Dwight Howard’s press conference with Houston Rockets legends attending was the impetus for trying to figure out which NBA teams have the best big men of all-time. The quotes by Shaquille O’Neal and Kareem Abdul-Jabar about Howard not living up to the hype in Los Angeles helped as well.
50 years ago this Friday, on a dreary evening in Hershey, Pennsylvania, Wilt Chamberlain of the Philadelphia Warriors scored 100 points in a 169-147 win over the New York Knicks.
Wilt’s century mark broke the NBA single-game scoring record—a record Chamberlain already held—and set a mark that no one in five decades has come close to matching.
In honor of the golden anniversary of Wilt’s 100-point game, here are 100 facts about that March 2, 1962 game, the setting, the players, and the historical significance.
Editor’s note: Since the NBA Finals ended, MSF writers have been submitting and defending their top 20 NBA players of all-time. You can see the aggregate list here. The goal was to see where Dirk fell, or if he fell, among the top 20 players ever after his sterling playoff run this year.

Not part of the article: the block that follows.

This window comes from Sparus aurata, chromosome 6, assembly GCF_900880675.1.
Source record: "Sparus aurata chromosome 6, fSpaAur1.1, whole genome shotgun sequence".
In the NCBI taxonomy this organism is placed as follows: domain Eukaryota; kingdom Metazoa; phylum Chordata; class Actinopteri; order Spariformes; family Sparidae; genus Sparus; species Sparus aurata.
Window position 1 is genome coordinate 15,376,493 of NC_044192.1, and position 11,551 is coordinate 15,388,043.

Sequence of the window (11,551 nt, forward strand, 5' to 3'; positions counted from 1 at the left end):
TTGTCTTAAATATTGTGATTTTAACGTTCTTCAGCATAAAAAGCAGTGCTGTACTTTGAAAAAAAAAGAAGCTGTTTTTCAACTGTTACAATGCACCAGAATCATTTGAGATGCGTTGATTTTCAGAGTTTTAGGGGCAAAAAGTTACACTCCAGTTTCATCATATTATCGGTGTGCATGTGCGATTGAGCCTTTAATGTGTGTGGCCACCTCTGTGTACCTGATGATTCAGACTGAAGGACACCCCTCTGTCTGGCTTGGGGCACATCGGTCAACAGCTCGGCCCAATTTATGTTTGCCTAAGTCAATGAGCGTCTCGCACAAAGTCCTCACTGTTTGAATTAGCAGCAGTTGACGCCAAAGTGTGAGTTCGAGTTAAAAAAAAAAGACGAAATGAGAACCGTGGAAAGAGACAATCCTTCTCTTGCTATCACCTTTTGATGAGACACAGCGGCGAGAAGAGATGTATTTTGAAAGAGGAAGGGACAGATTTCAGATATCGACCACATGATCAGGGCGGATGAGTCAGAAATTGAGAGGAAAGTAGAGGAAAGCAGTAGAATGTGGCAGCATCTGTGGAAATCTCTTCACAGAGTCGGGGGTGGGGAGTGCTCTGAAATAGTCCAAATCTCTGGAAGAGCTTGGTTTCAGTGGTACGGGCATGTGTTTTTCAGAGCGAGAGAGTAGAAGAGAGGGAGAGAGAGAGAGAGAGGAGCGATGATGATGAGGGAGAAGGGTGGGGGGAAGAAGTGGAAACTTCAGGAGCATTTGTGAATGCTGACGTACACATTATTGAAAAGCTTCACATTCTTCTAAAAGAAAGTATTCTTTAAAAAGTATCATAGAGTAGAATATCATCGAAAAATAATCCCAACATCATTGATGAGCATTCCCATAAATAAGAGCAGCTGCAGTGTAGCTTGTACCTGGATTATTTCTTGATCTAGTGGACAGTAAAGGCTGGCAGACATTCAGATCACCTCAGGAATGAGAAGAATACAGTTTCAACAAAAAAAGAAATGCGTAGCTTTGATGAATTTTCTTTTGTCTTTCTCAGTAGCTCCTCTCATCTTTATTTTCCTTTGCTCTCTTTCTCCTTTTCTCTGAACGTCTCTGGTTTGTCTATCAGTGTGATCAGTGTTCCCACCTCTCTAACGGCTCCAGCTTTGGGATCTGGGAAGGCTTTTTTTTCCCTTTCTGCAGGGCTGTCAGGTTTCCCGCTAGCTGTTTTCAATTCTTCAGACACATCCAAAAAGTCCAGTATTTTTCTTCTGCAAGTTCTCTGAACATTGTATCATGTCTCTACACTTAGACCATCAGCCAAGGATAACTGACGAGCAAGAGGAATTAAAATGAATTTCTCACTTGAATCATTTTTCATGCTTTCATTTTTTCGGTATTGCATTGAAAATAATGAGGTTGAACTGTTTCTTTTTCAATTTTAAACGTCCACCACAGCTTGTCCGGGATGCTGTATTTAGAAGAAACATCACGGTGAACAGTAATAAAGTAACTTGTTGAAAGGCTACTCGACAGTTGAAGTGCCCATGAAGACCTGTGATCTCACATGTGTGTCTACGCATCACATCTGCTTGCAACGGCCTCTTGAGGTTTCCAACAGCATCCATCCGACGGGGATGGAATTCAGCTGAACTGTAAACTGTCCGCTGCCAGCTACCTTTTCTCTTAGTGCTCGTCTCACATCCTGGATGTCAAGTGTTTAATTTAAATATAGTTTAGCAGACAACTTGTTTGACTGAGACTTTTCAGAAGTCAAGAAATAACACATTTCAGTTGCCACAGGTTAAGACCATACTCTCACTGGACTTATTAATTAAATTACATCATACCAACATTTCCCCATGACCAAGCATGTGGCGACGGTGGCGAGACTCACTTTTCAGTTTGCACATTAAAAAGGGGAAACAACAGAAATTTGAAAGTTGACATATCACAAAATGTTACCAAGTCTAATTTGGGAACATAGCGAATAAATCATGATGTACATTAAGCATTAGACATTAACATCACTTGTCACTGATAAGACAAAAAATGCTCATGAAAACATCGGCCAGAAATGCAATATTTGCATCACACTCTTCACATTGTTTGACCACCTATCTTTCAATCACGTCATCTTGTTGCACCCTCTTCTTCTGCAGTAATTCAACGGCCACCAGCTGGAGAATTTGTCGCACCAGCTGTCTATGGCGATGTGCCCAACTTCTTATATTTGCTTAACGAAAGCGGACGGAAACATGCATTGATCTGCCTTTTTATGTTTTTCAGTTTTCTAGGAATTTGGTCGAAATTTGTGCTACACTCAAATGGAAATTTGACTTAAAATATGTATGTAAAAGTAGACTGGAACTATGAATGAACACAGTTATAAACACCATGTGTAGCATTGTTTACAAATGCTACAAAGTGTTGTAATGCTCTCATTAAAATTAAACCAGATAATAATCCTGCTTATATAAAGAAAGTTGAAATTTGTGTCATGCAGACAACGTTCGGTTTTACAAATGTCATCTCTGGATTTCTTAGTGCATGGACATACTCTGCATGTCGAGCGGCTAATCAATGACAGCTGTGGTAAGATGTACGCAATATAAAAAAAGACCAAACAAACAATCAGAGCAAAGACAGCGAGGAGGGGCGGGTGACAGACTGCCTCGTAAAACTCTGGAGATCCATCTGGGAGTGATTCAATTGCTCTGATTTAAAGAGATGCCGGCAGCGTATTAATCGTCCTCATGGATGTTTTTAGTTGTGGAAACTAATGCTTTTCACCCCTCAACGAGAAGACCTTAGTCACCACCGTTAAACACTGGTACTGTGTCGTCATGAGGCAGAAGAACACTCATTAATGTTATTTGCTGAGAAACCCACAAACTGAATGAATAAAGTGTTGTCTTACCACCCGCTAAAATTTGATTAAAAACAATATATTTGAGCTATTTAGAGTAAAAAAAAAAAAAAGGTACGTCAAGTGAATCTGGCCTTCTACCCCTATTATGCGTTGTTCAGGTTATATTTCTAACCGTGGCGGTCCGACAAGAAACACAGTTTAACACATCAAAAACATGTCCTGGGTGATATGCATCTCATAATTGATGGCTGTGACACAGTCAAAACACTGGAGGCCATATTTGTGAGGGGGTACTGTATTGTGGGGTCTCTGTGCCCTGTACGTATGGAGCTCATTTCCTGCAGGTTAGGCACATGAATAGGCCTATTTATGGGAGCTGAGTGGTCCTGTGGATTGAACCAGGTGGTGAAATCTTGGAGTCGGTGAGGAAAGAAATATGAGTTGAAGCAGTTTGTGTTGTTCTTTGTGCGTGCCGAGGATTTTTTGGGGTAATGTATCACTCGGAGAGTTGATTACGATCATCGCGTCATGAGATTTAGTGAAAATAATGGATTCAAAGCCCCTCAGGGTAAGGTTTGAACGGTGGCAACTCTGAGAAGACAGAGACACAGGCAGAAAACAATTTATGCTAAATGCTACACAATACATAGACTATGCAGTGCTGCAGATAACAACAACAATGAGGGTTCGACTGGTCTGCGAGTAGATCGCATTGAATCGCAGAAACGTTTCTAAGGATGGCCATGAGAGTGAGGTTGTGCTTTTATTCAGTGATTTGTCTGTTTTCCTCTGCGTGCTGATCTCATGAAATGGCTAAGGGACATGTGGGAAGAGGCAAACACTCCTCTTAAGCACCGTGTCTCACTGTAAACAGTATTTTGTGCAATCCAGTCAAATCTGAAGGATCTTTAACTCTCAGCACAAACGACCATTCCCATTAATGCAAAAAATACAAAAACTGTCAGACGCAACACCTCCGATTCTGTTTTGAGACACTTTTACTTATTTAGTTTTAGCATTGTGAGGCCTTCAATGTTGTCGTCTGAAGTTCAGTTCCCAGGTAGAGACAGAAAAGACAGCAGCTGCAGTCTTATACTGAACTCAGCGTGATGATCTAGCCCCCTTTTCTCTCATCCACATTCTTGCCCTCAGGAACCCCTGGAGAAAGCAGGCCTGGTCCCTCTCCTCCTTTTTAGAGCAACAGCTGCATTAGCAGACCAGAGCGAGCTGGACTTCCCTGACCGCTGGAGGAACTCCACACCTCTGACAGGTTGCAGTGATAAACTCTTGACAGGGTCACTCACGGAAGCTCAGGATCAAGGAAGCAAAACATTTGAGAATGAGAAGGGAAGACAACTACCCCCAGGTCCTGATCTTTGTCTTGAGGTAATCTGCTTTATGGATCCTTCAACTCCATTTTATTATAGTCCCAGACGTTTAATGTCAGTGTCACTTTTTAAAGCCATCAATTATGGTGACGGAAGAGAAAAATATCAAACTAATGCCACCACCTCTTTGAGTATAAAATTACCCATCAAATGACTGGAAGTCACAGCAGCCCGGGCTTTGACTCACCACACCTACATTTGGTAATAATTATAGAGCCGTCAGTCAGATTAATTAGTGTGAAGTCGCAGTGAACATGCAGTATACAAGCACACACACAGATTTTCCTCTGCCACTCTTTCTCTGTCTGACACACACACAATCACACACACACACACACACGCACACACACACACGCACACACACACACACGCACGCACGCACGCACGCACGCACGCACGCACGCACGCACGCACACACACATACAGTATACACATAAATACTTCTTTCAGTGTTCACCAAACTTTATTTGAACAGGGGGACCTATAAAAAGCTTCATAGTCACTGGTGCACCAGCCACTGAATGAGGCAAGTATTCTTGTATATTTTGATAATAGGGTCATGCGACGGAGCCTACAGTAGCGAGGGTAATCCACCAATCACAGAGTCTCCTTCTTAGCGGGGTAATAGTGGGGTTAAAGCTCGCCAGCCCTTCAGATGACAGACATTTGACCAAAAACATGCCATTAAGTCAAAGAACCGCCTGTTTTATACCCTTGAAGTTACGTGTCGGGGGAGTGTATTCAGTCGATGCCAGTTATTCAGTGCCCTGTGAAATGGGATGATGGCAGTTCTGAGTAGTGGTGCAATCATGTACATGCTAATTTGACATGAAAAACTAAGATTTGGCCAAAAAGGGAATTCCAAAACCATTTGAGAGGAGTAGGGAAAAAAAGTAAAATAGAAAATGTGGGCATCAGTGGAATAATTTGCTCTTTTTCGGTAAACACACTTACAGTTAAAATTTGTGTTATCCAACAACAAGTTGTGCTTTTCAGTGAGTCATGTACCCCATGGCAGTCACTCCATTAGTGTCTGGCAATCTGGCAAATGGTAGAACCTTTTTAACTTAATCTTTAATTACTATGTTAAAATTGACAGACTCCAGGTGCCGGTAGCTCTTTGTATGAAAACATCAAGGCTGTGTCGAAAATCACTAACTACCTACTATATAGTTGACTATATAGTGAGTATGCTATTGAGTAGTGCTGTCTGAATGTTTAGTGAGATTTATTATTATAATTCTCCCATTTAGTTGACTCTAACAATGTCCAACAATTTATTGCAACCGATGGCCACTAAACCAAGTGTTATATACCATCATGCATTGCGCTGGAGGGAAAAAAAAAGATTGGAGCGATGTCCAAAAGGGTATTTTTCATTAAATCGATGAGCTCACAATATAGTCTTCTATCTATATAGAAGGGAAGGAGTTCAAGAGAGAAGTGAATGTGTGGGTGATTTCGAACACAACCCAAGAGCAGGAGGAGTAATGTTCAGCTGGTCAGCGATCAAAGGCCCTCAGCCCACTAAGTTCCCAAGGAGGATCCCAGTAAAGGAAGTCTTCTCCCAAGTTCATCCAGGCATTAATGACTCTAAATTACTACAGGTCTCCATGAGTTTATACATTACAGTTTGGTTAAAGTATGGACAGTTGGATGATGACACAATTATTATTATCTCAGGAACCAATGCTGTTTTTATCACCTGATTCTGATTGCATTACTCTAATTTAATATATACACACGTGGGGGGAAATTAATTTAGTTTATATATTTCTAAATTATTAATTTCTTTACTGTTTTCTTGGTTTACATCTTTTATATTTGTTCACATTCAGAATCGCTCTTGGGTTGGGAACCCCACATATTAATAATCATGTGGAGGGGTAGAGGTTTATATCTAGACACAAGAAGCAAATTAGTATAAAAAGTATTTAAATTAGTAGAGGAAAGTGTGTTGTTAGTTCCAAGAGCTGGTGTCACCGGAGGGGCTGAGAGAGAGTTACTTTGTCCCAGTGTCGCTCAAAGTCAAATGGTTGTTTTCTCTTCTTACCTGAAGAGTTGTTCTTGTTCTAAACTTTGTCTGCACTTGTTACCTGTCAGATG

Below are the thoughts of Jon Washburn, who does include Dirk among his top 20 players ever. He also has the most unique top 3 of anyone who submitted a list, which is why I asked him to provide a detailed description of his top 20. And boy did he. Enjoy.
When I was a kid, Jim Harbaugh was the quarterback of my beloved Indianapolis Colts. One season, we started out 4-0 (we were the last team to lose a game that year) and ended up making the playoffs as a wild card. We went into San Diego and beat the defending AFC champs before going to Arrowhead Stadium and beating the 13-3 Kansas City Chiefs. We ended up losing to the Steelers in the famous “Hail Mary” game, and I cried for what seemed like an eternity.